Thailand: Canned Terror


July 9, 2006: Islamic terrorists tried to derail a train in the south with explosives, but only caused slight damage to the train. There were no injuries. Security was increased at railroad facilities, which are vulnerable to more powerful explosions. Meanwhile, Islamic terrorists continued to murder non-Moslems in the south, seemingly at random. Some attacks, however, appear to be part of extortion rackets run by local gangs. The criminal organizations often have overlapping membership with Islamic terrorist groups.
July 6, 2006: Police have identified the man who has been teaching teenagers to build bombs, and found that the kids have since gone on to develop more powerful designs. Particularly worrisome is a new design using fertilizer explosives (amonium nitrate fertilizer and diesel oil mixed into a slurry and set off with a blasting cap). The slurry is placed in a large can, normally used to hold fish, and rigged with a detonator, using two AA batteries, that sets the bomb off if anyone touches the can. The first such bomb was recently found and disarmed before it could go off. There appear to be fewer than a dozen young guys involved in building these bombs, and police are trying to get names, and arrests.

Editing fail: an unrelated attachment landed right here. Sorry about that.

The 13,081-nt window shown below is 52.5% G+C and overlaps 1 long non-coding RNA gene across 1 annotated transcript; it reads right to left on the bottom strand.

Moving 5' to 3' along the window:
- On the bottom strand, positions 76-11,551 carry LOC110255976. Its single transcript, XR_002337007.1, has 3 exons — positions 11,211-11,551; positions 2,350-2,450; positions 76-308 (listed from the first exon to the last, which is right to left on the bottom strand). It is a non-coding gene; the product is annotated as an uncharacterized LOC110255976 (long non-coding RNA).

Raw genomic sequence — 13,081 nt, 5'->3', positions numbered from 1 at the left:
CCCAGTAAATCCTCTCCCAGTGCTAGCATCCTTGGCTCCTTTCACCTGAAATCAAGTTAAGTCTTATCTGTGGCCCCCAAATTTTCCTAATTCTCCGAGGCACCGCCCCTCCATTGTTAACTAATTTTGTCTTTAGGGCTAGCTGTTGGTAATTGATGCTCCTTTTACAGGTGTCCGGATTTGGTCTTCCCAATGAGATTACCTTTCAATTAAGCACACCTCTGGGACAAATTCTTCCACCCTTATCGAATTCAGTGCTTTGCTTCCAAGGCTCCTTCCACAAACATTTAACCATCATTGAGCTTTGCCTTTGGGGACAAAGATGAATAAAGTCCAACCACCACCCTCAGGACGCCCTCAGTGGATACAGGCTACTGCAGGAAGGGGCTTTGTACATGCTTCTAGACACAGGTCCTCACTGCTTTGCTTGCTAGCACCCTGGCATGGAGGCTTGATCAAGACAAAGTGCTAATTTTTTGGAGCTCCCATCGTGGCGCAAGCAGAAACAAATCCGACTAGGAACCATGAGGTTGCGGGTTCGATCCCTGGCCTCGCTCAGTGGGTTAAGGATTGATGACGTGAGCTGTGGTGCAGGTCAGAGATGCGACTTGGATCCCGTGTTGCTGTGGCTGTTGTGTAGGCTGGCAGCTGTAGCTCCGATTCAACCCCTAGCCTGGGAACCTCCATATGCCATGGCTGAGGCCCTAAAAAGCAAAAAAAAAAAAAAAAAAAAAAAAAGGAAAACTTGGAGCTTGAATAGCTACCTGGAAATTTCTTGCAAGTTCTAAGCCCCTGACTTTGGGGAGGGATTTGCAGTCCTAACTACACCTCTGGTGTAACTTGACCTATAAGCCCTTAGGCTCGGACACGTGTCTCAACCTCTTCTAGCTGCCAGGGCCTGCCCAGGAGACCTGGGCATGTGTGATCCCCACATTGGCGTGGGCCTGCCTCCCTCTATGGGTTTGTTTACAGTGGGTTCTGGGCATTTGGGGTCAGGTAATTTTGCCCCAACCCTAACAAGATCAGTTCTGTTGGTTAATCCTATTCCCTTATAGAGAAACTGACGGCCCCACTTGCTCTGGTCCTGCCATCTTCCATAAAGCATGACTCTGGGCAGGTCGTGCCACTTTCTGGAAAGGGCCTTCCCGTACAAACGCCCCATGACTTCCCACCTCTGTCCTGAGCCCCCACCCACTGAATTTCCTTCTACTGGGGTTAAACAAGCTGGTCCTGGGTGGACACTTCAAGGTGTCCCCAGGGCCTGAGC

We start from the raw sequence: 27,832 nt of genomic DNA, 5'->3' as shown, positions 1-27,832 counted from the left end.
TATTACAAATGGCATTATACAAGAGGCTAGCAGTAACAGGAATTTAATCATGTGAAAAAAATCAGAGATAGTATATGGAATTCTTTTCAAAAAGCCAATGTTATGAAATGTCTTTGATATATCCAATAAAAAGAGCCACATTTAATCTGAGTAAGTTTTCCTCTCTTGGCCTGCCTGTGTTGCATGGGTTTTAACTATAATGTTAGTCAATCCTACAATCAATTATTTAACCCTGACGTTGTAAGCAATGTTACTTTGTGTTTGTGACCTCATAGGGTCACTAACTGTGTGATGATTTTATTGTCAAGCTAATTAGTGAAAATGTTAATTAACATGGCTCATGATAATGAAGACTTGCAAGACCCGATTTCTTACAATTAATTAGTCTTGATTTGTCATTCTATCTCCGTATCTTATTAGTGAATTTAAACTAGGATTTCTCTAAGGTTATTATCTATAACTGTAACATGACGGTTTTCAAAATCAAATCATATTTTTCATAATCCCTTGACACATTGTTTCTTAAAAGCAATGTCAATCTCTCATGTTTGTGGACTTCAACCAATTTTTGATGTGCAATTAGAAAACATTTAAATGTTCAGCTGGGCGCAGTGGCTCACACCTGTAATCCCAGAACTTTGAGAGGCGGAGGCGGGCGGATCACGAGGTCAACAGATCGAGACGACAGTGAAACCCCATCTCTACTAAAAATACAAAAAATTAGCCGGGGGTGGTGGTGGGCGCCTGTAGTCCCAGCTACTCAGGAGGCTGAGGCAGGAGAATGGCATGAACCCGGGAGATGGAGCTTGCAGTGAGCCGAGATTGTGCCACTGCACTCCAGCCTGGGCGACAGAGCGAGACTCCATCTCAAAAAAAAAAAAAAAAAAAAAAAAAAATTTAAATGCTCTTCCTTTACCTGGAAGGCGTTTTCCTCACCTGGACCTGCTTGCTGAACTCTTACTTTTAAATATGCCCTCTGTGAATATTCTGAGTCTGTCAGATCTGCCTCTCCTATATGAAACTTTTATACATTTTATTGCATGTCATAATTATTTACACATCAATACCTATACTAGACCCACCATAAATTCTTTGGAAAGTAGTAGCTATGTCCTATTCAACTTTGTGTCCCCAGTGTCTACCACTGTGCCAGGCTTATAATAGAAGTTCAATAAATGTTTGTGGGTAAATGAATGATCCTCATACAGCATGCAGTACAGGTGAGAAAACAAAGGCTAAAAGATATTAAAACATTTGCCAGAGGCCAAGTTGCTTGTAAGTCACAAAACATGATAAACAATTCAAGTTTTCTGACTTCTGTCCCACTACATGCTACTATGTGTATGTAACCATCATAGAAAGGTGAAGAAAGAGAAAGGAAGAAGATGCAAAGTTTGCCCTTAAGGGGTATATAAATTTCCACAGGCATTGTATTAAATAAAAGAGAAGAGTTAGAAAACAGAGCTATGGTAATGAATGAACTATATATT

July 5, 2006: Government inducements persuaded 65 young Moslem men to participate in a surrender ceremony, and switch from participation in Islamic terrorism, to retraining for a less violent career. Unemployment is a big problem in the south, and the criminal gangs have established an economy of their own, that offers employment, along with the risk of jail or getting killed. But trying to leave the life of crime and terrorism has its risks, as the Islamic terrorists, in particular, are now murdering some of those who have renounced violence and accepted the government amnesty.




Help Keep Us From Drying Up

We need your help! Our subscription base has slowly been dwindling.

Each month we count on your contributions. You can support us in the following ways:

  1. Make sure you spread the word about us. Two ways to do that are to like us on Facebook and follow us on Twitter.
  2. Subscribe to our daily newsletter. We’ll send the news to your email box, and you don’t have to come to the site unless you want to read columns or see photos.
  3. You can contribute to the health of StrategyPage.
Subscribe   Contribute   Close